Research into the effectiveness of mindfulness-based programs (MBPs) in school settings has grown substantially. However, studies in the field are still scarce, present methodological limitations, and fail to examine how children’s characteristics influence MBPs’ effects. The twofold aim of this study was to analyze the effectiveness of an MBP on children’s attention and emotional regulation, writing performance, and school grades, and to evaluate the moderating role of baseline scores, age, gender, and socioeconomic status.
Fifty-seven third graders received the MBP (n = 28) or a health-based program (n = 29), which is the active control group, for 8 weeks. In each week, both programs were composed of two 30-min sessions delivered by psychologists and three 5-min sessions delivered by teachers. Before and after the implementation of the programs, we assessed teacher-rated children’s attention and emotional regulation, performance-based attention networks (alerting, orienting, and conflict monitoring), writing performance (handwriting fluency, spelling, and text quality), and school grades in Portuguese, Mathematics, and Social Studies.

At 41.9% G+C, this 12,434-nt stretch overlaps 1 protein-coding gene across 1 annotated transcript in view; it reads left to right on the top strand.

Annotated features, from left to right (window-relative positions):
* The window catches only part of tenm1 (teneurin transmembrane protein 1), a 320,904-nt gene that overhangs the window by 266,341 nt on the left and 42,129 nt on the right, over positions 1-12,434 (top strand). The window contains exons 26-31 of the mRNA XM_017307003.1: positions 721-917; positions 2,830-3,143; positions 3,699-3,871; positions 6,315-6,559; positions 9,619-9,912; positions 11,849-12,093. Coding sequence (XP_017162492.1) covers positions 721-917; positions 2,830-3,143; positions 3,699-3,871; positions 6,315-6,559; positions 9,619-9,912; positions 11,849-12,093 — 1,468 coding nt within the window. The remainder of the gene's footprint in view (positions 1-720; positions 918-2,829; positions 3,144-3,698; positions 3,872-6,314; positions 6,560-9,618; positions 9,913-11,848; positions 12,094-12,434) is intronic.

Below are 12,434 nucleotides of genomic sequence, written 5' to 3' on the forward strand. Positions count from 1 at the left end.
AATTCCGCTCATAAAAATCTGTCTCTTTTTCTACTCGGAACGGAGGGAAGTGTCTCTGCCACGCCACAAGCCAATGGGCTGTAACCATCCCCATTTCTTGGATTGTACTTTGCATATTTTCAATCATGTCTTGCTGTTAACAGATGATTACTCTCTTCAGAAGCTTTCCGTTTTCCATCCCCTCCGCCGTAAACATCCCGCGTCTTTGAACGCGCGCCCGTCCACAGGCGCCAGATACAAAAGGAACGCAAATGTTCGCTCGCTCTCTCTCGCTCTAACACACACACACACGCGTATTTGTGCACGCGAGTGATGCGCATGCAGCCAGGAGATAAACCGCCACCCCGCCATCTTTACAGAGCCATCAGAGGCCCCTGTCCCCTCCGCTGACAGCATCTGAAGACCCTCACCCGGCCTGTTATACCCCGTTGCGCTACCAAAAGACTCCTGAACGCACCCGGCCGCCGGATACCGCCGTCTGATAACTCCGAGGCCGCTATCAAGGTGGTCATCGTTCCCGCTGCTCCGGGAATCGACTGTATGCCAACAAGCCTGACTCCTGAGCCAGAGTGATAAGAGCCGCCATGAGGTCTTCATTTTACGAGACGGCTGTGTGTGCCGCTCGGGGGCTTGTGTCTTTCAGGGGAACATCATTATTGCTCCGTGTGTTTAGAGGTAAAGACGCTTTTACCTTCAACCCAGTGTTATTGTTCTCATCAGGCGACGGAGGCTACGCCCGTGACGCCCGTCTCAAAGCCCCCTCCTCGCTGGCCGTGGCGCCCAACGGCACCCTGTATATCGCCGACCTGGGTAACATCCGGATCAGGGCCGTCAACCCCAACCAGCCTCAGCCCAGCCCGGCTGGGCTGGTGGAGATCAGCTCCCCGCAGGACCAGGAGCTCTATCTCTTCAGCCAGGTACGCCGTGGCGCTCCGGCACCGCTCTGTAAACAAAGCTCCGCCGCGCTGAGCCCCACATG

Compared to the control group, after the program, the mindfulness group displayed higher teacher-rated attention and emotional regulation, as well as better Portuguese, Mathematics, and Social Studies grades. Emotional regulation and alerting baseline scores as well as age were found to moderate the MBP’s effects.
These findings provide preliminary evidence on the effectiveness of a MBP on children’s behavior and school grades. This means that students may benefit from the integration of mindfulness practices into the educational setting as a complement to the school curriculum.